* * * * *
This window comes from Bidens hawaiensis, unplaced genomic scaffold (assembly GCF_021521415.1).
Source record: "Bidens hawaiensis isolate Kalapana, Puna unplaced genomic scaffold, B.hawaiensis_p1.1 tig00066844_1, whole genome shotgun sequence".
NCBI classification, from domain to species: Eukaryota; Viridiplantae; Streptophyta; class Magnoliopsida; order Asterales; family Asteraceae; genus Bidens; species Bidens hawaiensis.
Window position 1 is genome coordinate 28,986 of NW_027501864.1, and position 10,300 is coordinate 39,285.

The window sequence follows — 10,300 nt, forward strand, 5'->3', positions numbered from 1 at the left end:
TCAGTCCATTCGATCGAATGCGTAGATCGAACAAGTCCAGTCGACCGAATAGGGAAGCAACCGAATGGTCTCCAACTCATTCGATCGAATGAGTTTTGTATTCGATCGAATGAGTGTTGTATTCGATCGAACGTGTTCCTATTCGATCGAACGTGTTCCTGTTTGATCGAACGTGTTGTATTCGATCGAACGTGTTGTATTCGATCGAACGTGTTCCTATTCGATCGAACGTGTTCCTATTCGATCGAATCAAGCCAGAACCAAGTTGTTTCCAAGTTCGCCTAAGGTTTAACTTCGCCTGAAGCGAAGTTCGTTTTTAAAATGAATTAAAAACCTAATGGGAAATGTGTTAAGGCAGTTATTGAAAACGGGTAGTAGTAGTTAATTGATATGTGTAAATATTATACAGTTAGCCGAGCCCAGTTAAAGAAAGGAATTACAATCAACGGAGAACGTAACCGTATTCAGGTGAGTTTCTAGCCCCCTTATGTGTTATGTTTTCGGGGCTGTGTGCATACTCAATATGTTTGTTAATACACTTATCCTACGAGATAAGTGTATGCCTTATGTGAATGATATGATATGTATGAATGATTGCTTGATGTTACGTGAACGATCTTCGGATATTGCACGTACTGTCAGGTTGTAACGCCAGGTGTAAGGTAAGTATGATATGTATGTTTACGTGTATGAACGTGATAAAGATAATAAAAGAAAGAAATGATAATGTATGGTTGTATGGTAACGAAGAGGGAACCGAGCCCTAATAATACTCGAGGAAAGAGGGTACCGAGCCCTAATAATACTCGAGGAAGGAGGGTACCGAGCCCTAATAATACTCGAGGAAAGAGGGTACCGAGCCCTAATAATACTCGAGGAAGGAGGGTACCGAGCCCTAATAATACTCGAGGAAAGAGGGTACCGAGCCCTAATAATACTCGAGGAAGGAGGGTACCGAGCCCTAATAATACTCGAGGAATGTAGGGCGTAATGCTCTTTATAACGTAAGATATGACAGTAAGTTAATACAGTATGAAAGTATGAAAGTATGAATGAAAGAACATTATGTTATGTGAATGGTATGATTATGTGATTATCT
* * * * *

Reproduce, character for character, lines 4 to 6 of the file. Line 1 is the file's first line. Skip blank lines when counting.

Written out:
Window position 1 is genome coordinate 28,986 of NW_027501864.1, and position 10,300 is coordinate 39,285.

The window sequence follows — 10,300 nt, forward strand, 5'->3', positions numbered from 1 at the left end:
TCAGTCCATTCGATCGAATGCGTAGATCGAACAAGTCCAGTCGACCGAATAGGGAAGCAACCGAATGGTCTCCAACTCATTCGATCGAATGAGTTTTGTATTCGATCGAATGAGTGTTGTATTCGATCGAACGTGTTCCTATTCGATCGAACGTGTTCCTGTTTGATCGAACGTGTTGTATTCGATCGAACGTGTTGTATTCGATCGAACGTGTTCCTATTCGATCGAACGTGTTCCTATTCGATCGAATCAAGCCAGAACCAAGTTGTTTCCAAGTTCGCCTAAGGTTTAACTTCGCCTGAAGCGAAGTTCGTTTTTAAAATGAATTAAAAACCTAATGGGAAATGTGTTAAGGCAGTTATTGAAAACGGGTAGTAGTAGTTAATTGATATGTGTAAATATTATACAGTTAGCCGAGCCCAGTTAAAGAAAGGAATTACAATCAACGGAGAACGTAACCGTATTCAGGTGAGTTTCTAGCCCCCTTATGTGTTATGTTTTCGGGGCTGTGTGCATACTCAATATGTTTGTTAATACACTTATCCTACGAGATAAGTGTATGCCTTATGTGAATGATATGATATGTATGAATGATTGCTTGATGTTACGTGAACGATCTTCGGATATTGCACGTACTGTCAGGTTGTAACGCCAGGTGTAAGGTAAGTATGATATGTATGTTTACGTGTATGAACGTGATAAAGATAATAAAAGAAAGAAATGATAATGTATGGTTGTATGGTAACGAAGAGGGAACCGAGCCCTAATAATACTCGAGGAAAGAGGGTACCGAGCCCTAATAATACTCGAGGAAGGAGGGTACCGAGCCCTAATAATACTCGAGGAAAGAGGGTACCGAGCCCTAATAATACTCGAGGAAGGAGGGTACCGAGCCCTAATAATACTCGAGGAAAGAGGGTACCGAGCCCTAATAATACTCGAGGAAGGAGGGTACCGAGCCCTAATAATACTCGAGGAATGTAGGGCGTAATGCTCTTTATAACGTAAGATATGACAGTAAGTTAATACAGTATGAAAGTATGAAAGTATGAATGAAAGAACATTATGTTATGTGAATGGTATGATTATGTGATTATCT